Even more worryingly, entry to the law - and therefore the lawyers of the future - is still too socially exclusive’. There have only been ‘modest changes in the social pattern of those applying to study law at university’, where as many as 41% of undergraduates are still from the three highest socio-economic backgrounds.

Relying on statistics many of which have been compiled on behalf of the Bar Council, he noted that women represent an increasing number of practising barristers but there has only been a ‘slow increase’ in the number of BME barristers. Overall the self-employed Bar is less diverse than the employed Bar and within the self-employed group, ‘the more diverse sectors are those that are less well paid. The senior branches of the legal profession continue to be characterised by social exclusivity that is at odds with the growing diversity of the society it serves.  Progress is limited and much more needs to be done’.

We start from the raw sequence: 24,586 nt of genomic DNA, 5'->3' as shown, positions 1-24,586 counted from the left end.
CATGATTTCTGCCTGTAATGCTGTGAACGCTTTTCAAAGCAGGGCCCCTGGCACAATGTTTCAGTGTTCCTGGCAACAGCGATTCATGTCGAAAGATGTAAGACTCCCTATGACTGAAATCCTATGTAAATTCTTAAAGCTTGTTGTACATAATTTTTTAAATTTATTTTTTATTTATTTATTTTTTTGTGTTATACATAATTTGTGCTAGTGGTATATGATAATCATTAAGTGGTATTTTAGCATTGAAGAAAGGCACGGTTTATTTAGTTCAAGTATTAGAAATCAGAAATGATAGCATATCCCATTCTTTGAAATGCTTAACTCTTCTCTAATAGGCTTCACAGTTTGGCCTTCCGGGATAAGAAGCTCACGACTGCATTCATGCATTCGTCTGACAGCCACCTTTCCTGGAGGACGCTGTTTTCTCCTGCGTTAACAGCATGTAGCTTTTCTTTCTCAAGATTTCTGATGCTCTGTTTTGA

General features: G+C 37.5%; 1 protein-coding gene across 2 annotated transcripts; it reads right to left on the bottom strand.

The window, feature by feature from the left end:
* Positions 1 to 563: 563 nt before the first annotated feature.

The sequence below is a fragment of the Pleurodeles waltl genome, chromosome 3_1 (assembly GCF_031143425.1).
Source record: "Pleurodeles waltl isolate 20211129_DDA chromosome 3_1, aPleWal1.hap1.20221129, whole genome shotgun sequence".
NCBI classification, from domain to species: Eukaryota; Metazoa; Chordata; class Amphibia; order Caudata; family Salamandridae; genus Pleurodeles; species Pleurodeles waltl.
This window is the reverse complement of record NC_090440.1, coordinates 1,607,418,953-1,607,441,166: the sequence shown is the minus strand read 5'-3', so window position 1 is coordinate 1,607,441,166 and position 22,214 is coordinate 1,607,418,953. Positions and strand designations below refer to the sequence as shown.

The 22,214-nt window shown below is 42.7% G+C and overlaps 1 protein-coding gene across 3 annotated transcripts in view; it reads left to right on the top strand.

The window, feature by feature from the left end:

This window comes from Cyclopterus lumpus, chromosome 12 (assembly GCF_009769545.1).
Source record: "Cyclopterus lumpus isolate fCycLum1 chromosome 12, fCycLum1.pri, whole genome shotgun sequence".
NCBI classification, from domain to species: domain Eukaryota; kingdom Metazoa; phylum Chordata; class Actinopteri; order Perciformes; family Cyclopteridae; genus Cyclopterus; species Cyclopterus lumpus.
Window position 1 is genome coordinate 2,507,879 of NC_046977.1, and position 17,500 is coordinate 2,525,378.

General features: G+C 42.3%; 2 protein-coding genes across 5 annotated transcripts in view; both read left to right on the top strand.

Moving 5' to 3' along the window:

There is approval for the Inner Temple Schools Project and also for the Legal Services Board which will be introducing systematic socio-economic data collection from the end of 2012 (‘This is a decisive act of leadership which we applaud’).  The Report however raises questions about even the good work that has been done: ‘It is unclear at present what the motivating factors are for the type of outreach work that the legal sector undertakes. This plethora of initiatives has to be much more focused’. In order to change the lives of young people, there must be sustainability and evaluation of programmes. Initiatives ‘must be more than a one-day burst of activity’. ‘Too often the agenda is driven by a small number of individuals who are genuinely committed to effecting change’.